Lower-than-expected public offerings, Ashton Kutcher strikes again, why every start-up needs a COO, and the rest of the day's entrepreneur news.
Each day, Inc.'s reporters scour the Web for the most important and interesting news to entrepreneurs. Here's what we found today.
Is the IPO market hot or not? With investors clamoring for new tech public offerings such as LinkedIn and Yandex, it seems strange that chip maker Freescale Semiconductor Holdings debuted its offering at $18, reflecting weak investor demand, the New York Times Dealbook reports. The lower-than-expected offering comes as Delphi Automotive, an auto parts maker that has "languished in bankruptcy for years" filed for an IPO. The company listed its preliminary fund-raising goal at $100 million. While that number is still flexible over coming weeks, the expected price of public shares of Spirit Airlines, which make their debut on Nasdaq Friday, have also fallen—from $16 to $12 each this week.
Ashton Kutcher strikes again! Hot on the heels of his investment advice at the TechCrunch Disrupt conference in New York, Ashton Kutcher reveals he has made a "significant investment" in vacation-booking website Airbnb, reports the L.A. Times. "For many, Ashton Kutcher is an actor and heart throb, but in the tech scene he's made his mark as a branding and new media expert with an eye for great ideas and a fearless approach to new markets," Airbnb said in a blog post this morning. "To the Airbnb team, he is more than an icon –- he is now our ally and trusted advisor." The "No Strings Attached" actor has recently been gaining street cred in the start-up world, with a record of investing in tech companies like Skype, which Microsoft just bought for a staggering $8.5 billion.
Remember drinking that Coke? Well it didn't happen. What if your company's advertising was so good that it could actually implant false memories in people's brains? According to Wired, it's not impossible. Writer Jonah Lehrer recalls drinking Coke from a glass bottle at a high school football game but realizes that would have been impossible; Glass bottles were not permitted on the field. "So where did this sentimental scene starring soda come from?" he writes. "My guess is a Coca-Cola ad, one of those lavishly produced clips in which the entire town is at the big football game and everyone is clean cut, good looking and holding a tasty Coke product...is less about the virtues of the product (who cares if Coke tastes better than Pepsi?) and more about associating the drink with a set of intensely pleasurable memories."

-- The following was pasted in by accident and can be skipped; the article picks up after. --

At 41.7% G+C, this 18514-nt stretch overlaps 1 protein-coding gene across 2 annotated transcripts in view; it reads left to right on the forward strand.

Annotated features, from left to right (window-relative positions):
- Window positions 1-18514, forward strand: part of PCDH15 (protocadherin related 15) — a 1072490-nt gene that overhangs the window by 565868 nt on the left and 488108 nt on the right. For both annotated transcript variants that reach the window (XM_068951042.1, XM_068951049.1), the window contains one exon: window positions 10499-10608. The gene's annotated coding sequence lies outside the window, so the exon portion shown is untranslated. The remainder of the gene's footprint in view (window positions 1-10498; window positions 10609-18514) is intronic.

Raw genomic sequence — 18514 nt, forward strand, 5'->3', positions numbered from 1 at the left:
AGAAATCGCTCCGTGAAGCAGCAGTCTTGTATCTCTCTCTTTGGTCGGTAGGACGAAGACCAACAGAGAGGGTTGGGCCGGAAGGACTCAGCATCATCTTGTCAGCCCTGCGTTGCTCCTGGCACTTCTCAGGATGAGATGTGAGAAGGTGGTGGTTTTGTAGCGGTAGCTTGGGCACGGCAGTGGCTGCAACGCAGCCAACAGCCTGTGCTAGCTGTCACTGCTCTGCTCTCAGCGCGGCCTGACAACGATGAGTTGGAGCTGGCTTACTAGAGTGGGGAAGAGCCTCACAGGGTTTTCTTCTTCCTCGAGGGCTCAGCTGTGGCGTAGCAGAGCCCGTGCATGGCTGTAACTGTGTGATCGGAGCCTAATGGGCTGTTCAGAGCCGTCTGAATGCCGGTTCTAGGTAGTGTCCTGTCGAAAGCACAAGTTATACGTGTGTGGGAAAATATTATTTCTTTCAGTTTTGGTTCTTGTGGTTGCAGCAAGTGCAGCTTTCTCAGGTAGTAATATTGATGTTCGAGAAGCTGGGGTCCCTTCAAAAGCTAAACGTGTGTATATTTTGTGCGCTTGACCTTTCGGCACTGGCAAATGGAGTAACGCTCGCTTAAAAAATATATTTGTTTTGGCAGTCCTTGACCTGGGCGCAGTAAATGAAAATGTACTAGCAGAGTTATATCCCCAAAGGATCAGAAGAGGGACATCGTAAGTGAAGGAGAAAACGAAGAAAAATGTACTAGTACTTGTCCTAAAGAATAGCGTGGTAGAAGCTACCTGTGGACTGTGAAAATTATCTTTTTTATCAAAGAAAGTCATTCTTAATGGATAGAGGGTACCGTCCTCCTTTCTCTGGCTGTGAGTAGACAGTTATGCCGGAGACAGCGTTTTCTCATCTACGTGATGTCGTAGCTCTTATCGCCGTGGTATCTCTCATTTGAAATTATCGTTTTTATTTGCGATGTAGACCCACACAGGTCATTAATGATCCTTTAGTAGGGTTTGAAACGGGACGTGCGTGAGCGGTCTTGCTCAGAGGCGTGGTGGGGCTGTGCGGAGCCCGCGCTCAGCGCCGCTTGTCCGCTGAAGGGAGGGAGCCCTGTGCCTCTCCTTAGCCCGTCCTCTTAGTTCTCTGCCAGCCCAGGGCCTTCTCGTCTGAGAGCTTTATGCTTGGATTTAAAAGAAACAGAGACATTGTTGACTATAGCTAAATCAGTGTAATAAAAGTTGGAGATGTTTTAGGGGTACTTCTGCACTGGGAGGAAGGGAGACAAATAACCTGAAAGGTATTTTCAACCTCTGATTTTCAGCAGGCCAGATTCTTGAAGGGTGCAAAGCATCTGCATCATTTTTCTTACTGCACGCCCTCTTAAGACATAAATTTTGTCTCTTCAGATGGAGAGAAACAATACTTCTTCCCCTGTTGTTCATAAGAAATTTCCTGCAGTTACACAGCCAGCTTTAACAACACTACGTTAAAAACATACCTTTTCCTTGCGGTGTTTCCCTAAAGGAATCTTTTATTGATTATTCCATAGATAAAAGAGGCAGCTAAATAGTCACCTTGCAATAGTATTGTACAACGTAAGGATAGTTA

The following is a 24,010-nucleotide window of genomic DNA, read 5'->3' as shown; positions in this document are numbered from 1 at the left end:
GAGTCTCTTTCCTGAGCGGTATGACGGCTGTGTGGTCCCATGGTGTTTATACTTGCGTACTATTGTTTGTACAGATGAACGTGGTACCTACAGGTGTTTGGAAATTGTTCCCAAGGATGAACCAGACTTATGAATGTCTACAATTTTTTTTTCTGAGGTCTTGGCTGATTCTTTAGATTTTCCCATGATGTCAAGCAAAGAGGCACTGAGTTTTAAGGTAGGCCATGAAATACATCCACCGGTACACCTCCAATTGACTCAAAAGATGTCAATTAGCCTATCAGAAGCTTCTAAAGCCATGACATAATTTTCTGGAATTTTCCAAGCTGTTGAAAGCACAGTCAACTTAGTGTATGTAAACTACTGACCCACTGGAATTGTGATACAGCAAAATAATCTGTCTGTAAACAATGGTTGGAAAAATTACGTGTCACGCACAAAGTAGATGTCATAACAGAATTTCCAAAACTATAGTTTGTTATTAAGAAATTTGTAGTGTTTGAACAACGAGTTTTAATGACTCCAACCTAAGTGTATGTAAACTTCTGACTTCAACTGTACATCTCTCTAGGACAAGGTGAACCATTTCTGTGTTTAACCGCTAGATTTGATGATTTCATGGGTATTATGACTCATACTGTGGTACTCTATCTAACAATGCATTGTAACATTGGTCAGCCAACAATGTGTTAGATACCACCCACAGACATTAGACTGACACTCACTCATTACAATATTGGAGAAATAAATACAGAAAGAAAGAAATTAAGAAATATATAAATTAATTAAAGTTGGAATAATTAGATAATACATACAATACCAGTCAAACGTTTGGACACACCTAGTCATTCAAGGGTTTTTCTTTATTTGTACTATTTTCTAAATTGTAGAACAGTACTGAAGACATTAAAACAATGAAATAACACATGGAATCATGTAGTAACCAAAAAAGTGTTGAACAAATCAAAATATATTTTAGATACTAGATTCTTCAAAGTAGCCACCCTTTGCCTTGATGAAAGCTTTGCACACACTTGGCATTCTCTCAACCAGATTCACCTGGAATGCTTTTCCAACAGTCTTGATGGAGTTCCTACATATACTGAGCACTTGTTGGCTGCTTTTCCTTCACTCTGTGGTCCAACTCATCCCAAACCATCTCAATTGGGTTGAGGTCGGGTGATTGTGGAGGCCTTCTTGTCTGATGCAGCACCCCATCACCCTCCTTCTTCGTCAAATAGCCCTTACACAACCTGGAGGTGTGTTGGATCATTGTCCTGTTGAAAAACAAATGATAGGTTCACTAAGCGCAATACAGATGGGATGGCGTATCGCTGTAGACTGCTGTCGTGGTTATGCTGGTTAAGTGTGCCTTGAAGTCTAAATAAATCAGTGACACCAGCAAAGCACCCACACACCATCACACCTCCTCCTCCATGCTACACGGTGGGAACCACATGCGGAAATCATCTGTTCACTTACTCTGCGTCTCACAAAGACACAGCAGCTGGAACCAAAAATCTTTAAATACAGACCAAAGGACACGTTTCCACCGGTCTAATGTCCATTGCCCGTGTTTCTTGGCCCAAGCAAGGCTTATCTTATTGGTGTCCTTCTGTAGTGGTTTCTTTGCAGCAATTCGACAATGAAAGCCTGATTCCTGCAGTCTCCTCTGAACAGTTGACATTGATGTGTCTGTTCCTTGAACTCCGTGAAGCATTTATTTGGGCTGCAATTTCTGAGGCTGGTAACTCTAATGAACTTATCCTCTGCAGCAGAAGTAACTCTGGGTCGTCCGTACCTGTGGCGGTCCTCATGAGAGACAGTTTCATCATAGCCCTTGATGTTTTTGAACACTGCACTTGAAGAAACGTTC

Why every company needs a COO. One of the great fallacies of start-ups is they don't think they have room, or need, for a chief operating officer. Nonsense, says Firas Raouf, a partner at VC-fund OpenView in Boston. In a column for VentureBeat, Raouf explains why hiring a COO makes sense for every company, especially early-stage tech companies. While many CEOs wish to be "close to the business" and control the entire operation, hiring a COO to handle the execution takes pressure off the chief executive, allowing him or her to focus on strategy. Raouf explains that a COO's true value is to be a complement to the CEO, creating a yin-yang division of responsibilities that provides structure and harmony to the company.
What's all the excitement about data? "Ubiquity of personal data through social media has created a new landscape for American business," says Laurent Ohana, chairman of Parkview Ventures, a merchant bank focused on technology, in this piece from DigiDay. Many of the biggest venture capital firms are investing in data start-ups that seek to optimize consumer insights. The value is in helping understand behavior, as well as define product lines, digital campaigns, and brand identity.
ALLISON FASS is deputy editor of Inc.com. A longtime business journalist at Forbes and The New York Times, she has also held roles in venture capital and innovation at Hearst Interactive Media and digital strategy at a start-up consultancy. @alliefass